For the first part, 13 patients were treated with an overnight treatment or standard treatment on two occasions one to three weeks apart. The insulin pump delivery was optimised for each patient by analysing their glucose levels periodically over a 72-hour period two weeks before the first treatment.
The second part involved seven patients from the first part of the study, who were aged between 12 and 18 years and were studied on two further occasions. These patients were asked to eat meals that had either a high or low glycaemic load. This relates to the amount of carbohydrate a food has and how quickly the food affects blood sugar levels. The patients were then put on the closed loop system overnight. On the second occasion, they received the alternative meal.
The third part of the study involved 10 patients aged between 12 and 18 years. These patients did an exercise test so they could determine an appropriate level of exercise for the children who were of different ages and may have had different levels of fitness.
The patients’ oxygen intake was measured both at rest and when they were exercising on a treadmill at 50% of their peak level for 15 minutes.
The exercise test was performed before the patients were assigned to either the overnight treatment with continuous insulin infusion or the closed loop system.
The glucose levels of the sleeping patients were continuously monitored during all treatments to check whether they were in the appropriate range. The researchers also compared different algorithms for working out how much insulin to give based on the glucose levels in the closed loop system.
What were the basic results?
In the first part of the study, the patients’ glucose levels were in the target range for longer in the closed loop group compared with the continuous infusion, but this was not statistically significant. There was no difference between continuous infusion and the closed loop system in preventing hypoglycaemia. On average, the closed loop system and the continuous infusion system administered the same insulin dose.
The patients’ blood glucose levels were the same using the closed loop system following high or low glyceamic load meals.
Patients who had been given the closed loop delivery system after evening exercise spent more time within the optimum glucose range, but this was not statistically significant.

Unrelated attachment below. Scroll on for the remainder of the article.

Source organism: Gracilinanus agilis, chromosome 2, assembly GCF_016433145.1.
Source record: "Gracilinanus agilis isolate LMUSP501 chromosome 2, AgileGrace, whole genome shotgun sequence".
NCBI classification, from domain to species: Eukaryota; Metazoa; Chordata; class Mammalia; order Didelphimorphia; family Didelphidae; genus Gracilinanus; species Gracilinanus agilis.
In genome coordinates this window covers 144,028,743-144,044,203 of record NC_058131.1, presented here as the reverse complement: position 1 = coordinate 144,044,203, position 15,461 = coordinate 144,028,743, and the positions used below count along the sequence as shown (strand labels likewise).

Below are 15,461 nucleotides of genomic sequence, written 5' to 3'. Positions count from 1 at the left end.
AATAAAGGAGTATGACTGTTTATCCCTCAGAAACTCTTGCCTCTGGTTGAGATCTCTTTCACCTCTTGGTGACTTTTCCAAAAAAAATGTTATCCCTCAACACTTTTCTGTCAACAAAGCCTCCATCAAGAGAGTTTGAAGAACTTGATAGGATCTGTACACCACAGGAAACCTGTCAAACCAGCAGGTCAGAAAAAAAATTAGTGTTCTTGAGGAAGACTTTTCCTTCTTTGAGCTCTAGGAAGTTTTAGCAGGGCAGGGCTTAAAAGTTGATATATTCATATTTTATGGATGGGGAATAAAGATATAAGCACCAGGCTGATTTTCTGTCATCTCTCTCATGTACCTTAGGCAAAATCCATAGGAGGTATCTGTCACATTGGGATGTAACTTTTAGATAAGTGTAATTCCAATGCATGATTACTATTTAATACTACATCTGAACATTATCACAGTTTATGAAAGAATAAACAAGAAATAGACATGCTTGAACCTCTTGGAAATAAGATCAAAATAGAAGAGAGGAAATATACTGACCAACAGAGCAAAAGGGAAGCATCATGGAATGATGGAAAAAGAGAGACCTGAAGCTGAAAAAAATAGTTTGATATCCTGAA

No significant differences between the two systems were found from the individual parts of the study. However, when the data from all three parts was pooled, it showed that patients who had closed loop treatment spent longer within the target glucose range than those who had the continuous infusion. They also spent less time with levels of glucose that were lower than the target range. This was also the case when patients had initial high or low glucose levels.
How did the researchers interpret the results?
The researchers conclude that overnight manual closed loop insulin delivery can improve glucose control and reduce the risk of hypoglycaemia in young patients with type 1 diabetes. They say that sensing errors are perceived to be the main obstacle for safe and effective closed loop glucose control. However, in their study the glucose sensors on the closed loop system and the blood glucose sensors were the same. The researchers suggest that advances in glucose sensing can further improve the performance of closed loop systems.
This study found some evidence that closed loop systems are better at maintaining appropriate glucose levels overnight than continuous insulin infusion in children and adolescents.
Further larger studies would be useful in assessing and optimising the technology. If the same study were to be carried out in a larger sample of patients, important differences between the two systems might become more apparent.
This small but well-conducted study is a step forward in managing blood glucose levels overnight, with the potential for improving the quality of life for young patients with type 1 diabetes. Further research would be needed before a commercially available system were made available.
Links to the headlines
‘Artificial’ pancreas offers hope for type 1 diabetes. The Daily Telegraph, February 5 2010
Artificial pancreas hope for children with diabetes. BBC News, February 5 2010
Links to the science
Hovorka R, Allen JM, Elleri D et al. Manual closed-loop insulin delivery in children and adolescents with type 1 diabetes: a phase 2 randomised crossover trial.The Lancet, [Early Online Publication], February 5 2010